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Author Topic: Good news for bitcoin!  (Read 2032 times)
incraft3817
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December 27, 2011, 08:50:12 AM
 #1

The Feds decided to legalize online poker!

http://www.marketwatch.com/story/us-may-permit-many-forms-of-net-gambling-2011-12-25
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December 27, 2011, 08:53:09 AM
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Huh. News is news i suppose. Hmm. Funny, It was illegal? Whats with all the "pokerstars.net" etcetcetc that are ALL ABOUT online poker? Those just "not hosted in US therefore not illegal"

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December 27, 2011, 09:09:33 AM
 #3

Isn't this bad news for Bitcoin?

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December 27, 2011, 09:55:54 AM
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Huh. News is news i suppose. Hmm. Funny, It was illegal? Whats with all the "pokerstars.net" etcetcetc that are ALL ABOUT online poker? Those just "not hosted in US therefore not illegal"

Pokerstars.net is a clever concept.  It's a free play site where it's impossible to use real money.  PS gets to advertise its wares while remaining 100% legal in the USA.  The fact that the other version of Pokerstars shares the same base name is sheer coincidence  Cheesy

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December 27, 2011, 10:00:13 AM
 #5

Isn't this bad news for Bitcoin?

AFAIK, none of the large poker sites take bitcoins now anyway.  Pokerstars certainly doesn't.  The method of payment doesn't change the fact that online non-play money poker is illegal to offer to USA citizens.

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December 27, 2011, 02:55:28 PM
 #6


Huh. News is news i suppose. Hmm. Funny, It was illegal? Whats with all the "pokerstars.net" etcetcetc that are ALL ABOUT online poker? Those just "not hosted in US therefore not illegal"

Pokerstars had ~$300M in funds frozen and sued for $1B by the DOJ who was also seeking in reim forfeiture of all assets involved in the alleged crimes.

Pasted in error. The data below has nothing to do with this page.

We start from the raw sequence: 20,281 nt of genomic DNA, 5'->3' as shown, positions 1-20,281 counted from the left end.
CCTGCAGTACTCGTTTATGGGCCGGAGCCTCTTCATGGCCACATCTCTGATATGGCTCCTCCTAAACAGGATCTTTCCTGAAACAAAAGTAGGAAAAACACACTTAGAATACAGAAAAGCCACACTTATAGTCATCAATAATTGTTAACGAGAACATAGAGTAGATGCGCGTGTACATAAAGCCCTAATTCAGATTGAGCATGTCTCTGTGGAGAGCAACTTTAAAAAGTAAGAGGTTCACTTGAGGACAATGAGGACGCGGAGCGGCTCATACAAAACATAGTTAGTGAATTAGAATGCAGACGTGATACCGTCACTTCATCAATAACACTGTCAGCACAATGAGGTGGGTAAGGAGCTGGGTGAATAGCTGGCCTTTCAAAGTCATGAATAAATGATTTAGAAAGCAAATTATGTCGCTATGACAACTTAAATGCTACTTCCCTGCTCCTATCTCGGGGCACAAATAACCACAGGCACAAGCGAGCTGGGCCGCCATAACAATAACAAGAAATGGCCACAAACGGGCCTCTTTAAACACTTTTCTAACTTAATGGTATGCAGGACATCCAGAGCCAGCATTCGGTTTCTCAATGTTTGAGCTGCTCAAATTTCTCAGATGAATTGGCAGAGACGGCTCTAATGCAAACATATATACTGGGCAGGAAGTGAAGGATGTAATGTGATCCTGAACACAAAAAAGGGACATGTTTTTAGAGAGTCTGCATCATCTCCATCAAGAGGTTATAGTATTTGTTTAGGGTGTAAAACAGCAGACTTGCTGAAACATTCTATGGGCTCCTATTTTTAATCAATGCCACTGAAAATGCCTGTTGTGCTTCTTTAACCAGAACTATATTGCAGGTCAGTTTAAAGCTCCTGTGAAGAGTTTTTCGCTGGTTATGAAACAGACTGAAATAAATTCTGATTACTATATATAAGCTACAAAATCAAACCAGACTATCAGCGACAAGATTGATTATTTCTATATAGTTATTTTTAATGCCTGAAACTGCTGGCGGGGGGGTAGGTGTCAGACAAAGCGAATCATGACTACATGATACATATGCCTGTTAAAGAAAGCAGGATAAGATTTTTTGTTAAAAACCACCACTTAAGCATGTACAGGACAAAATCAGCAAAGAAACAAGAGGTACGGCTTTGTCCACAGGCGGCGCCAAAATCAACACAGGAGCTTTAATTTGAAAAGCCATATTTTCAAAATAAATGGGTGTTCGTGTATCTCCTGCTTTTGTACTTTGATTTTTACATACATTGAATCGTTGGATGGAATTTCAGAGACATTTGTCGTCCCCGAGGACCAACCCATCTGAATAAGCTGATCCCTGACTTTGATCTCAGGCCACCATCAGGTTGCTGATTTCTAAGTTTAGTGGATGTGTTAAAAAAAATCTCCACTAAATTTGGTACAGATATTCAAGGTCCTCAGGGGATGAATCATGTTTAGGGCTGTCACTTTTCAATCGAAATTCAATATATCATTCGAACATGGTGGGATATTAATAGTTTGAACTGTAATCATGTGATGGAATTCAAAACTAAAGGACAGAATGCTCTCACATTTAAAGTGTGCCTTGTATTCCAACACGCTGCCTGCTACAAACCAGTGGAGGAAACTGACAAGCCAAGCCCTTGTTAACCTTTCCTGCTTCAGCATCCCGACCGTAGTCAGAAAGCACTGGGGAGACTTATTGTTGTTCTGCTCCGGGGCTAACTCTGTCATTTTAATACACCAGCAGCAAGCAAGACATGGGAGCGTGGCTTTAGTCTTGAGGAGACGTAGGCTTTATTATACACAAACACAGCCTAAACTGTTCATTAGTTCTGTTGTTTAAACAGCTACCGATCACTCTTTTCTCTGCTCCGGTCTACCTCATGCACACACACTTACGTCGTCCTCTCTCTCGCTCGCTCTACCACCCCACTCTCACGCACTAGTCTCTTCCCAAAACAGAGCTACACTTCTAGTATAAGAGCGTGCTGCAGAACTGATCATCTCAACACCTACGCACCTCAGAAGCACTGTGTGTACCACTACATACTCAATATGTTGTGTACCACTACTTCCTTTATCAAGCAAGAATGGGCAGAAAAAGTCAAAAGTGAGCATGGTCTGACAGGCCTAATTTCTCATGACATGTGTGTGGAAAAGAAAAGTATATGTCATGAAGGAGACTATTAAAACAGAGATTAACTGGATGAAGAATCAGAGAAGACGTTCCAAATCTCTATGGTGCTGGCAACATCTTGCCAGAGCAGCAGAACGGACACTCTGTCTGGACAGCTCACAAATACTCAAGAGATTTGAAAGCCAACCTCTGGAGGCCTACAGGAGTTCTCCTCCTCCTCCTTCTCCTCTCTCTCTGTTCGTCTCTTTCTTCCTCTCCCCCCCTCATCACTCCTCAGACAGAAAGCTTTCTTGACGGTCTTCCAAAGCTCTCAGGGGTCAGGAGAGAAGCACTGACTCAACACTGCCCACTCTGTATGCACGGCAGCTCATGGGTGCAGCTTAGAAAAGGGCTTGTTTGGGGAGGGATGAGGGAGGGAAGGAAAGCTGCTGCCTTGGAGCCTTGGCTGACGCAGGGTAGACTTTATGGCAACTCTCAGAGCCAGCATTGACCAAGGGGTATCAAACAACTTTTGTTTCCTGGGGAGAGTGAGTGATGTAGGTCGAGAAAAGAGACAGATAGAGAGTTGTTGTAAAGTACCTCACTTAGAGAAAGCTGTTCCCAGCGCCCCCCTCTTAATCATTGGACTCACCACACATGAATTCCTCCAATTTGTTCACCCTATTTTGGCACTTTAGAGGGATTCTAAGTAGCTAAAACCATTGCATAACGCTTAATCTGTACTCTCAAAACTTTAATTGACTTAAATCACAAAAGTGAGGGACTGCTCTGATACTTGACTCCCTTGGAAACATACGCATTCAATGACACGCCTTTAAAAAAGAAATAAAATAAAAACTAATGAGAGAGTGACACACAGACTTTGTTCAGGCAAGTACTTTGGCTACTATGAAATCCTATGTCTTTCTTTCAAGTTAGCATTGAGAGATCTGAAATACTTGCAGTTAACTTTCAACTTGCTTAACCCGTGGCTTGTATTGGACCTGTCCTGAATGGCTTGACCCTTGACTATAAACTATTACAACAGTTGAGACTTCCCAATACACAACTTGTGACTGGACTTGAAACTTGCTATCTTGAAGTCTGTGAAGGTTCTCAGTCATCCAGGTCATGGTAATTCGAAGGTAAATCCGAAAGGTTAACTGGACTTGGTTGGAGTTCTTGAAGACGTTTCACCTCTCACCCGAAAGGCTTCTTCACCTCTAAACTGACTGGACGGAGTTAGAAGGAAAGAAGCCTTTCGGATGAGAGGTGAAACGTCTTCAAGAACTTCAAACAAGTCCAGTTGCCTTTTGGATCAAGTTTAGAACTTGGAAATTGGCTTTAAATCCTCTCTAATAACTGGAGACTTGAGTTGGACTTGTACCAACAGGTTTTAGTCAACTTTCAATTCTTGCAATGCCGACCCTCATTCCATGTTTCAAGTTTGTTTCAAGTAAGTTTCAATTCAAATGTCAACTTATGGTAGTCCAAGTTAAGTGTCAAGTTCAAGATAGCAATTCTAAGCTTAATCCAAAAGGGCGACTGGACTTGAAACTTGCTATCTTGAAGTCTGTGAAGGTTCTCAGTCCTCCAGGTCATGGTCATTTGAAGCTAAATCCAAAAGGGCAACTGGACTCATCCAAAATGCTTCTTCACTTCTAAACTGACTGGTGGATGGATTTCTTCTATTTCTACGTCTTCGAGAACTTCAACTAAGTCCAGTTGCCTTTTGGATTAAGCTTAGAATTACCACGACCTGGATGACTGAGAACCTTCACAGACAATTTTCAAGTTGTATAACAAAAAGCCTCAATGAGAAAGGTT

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December 27, 2011, 02:57:30 PM
 #7

Isn't this bad news for Bitcoin?

In the short term possibly but dealing w/ poker rooms for deposits and withdraws is a total pain in the ass.  Poker rooms make a good place to "launder" stolen credit cards so the checks and counter checks, and delays, and verifications requried to just put a dent into the billions of dollars a year in credit card fraud really suck.

Bitcoin "could" eliminate all that.  If all deposits are via bitcoins and all withdraws are via bitcoin then the poker room is exposed to no fraud risk.  Cashouts could be instantaneous. 
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December 27, 2011, 09:24:16 PM
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Isn't this bad news for Bitcoin?

In the short term possibly but dealing w/ poker rooms for deposits and withdraws is a total pain in the ass.  Poker rooms make a good place to "launder" stolen credit cards so the checks and counter checks, and delays, and verifications requried to just put a dent into the billions of dollars a year in credit card fraud really suck.

Bitcoin "could" eliminate all that.  If all deposits are via bitcoins and all withdraws are via bitcoin then the poker room is exposed to no fraud risk.  Cashouts could be instantaneous. 
Eh, Instanainous in the sense that the payment has be issued right away, But the block chain is still going to have to Confirm everything, So, Not instant, GREAT IDEA THO

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December 27, 2011, 09:42:27 PM
 #9

I think if poker becomes legal in the minds of US citizens, more are likely to partake than would if it's illegal... in other words, those who consider it recreational, but not fun enough to break the law.

Bitcoin is still a great way to fund poker.

Here in Utah many are Mormon, and Mormonism forbids gambling.  I could see people here playing poker with bitcoins just so as to have no record exist they did it.

Companies claiming they got hacked and lost your coins sounds like fraud so perfect it could be called fashionable.  I never believe them.  If I ever experience the misfortune of a real intrusion, I declare I have been honest about the way I have managed the keys in Casascius Coins.  I maintain no ability to recover or reproduce the keys, not even under limitless duress or total intrusion.  Remember that trusting strangers with your coins without any recourse is, as a matter of principle, not a best practice.  Don't keep coins online. Use paper wallets instead.
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December 28, 2011, 12:19:16 AM
 #10

Isn't this bad news for Bitcoin?

In the short term possibly but dealing w/ poker rooms for deposits and withdraws is a total pain in the ass.  Poker rooms make a good place to "launder" stolen credit cards so the checks and counter checks, and delays, and verifications requried to just put a dent into the billions of dollars a year in credit card fraud really suck.